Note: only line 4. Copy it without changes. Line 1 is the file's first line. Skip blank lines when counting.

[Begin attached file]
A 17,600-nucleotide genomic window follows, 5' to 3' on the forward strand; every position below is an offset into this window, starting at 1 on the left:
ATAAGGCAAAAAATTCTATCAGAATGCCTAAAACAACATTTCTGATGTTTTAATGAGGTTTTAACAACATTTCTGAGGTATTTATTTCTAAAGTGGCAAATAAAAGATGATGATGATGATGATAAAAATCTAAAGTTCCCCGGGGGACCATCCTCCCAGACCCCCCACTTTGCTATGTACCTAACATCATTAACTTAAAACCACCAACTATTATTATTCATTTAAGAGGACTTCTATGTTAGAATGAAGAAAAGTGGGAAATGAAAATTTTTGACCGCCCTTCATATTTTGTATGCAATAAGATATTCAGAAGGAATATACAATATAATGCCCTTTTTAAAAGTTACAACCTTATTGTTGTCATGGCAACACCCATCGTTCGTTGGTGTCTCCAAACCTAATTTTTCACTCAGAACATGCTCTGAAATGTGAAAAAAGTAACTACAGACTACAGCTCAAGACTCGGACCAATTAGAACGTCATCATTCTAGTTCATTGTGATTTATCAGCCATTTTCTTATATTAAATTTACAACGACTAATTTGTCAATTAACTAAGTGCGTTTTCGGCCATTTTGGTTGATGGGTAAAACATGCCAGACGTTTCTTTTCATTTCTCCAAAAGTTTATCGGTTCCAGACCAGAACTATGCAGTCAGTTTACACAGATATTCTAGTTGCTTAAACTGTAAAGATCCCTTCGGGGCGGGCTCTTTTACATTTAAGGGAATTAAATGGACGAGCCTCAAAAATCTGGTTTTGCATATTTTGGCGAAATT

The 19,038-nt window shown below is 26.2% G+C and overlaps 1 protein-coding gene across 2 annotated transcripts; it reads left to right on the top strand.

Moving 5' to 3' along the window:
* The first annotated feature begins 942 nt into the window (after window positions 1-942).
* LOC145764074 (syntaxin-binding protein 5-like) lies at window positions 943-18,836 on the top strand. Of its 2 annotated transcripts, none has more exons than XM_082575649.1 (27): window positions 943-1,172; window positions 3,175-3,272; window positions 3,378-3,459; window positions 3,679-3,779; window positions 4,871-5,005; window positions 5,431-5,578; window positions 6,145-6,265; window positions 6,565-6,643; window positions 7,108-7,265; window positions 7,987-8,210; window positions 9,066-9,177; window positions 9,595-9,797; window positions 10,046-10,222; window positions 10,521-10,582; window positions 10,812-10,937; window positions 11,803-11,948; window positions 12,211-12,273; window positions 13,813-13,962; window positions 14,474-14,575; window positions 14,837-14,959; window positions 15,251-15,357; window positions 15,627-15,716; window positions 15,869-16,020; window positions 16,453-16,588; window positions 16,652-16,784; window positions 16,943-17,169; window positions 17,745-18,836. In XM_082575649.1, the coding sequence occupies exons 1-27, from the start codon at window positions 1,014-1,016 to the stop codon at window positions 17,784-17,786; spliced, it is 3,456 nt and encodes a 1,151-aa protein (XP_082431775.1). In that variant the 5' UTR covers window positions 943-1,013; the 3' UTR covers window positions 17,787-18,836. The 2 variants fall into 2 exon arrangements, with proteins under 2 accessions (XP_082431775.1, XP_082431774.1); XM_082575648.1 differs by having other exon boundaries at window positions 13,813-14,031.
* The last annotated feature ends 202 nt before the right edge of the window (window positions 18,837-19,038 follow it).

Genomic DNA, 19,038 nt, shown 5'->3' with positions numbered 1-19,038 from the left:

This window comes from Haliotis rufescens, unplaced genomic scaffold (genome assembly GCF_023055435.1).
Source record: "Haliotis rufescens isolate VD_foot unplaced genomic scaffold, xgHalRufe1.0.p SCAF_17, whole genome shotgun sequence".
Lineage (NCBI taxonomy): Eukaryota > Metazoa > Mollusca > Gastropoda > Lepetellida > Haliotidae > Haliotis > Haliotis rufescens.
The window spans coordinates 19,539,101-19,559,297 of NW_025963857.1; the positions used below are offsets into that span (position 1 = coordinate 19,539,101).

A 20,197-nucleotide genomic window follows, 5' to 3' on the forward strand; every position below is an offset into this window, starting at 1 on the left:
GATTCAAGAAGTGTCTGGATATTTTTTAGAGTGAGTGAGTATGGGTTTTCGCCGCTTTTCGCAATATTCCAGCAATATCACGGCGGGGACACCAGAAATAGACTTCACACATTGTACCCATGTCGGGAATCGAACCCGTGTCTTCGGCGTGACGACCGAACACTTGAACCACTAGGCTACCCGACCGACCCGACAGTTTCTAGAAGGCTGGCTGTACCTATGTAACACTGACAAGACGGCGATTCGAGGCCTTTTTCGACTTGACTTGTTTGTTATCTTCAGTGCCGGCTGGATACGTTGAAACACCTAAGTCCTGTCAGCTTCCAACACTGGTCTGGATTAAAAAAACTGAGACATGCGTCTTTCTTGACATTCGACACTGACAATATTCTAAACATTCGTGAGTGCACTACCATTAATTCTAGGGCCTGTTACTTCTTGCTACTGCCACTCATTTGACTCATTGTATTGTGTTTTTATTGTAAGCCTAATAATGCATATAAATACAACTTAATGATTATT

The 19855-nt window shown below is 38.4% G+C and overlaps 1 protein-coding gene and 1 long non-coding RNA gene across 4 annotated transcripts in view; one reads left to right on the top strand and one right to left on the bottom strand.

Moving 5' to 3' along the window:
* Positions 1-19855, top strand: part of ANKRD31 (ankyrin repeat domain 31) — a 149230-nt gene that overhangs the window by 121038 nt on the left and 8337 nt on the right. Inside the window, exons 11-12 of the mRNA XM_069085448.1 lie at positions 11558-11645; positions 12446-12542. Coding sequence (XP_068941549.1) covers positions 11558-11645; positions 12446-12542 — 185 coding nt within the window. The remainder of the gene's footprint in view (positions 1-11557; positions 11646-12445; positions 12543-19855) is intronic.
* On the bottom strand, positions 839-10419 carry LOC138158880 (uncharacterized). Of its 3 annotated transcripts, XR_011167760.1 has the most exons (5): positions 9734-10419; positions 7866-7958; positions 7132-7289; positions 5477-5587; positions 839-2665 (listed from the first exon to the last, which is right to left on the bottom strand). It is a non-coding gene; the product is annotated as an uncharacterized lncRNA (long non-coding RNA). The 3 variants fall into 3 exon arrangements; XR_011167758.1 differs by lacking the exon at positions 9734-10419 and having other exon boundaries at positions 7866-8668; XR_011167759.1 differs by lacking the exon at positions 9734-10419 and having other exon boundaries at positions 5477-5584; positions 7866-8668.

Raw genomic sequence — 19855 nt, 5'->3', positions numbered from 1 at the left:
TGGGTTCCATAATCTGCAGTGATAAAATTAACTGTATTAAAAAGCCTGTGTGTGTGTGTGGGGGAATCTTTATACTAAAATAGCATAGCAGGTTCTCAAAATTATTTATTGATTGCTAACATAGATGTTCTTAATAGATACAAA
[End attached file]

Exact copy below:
Moving 5' to 3' along the window: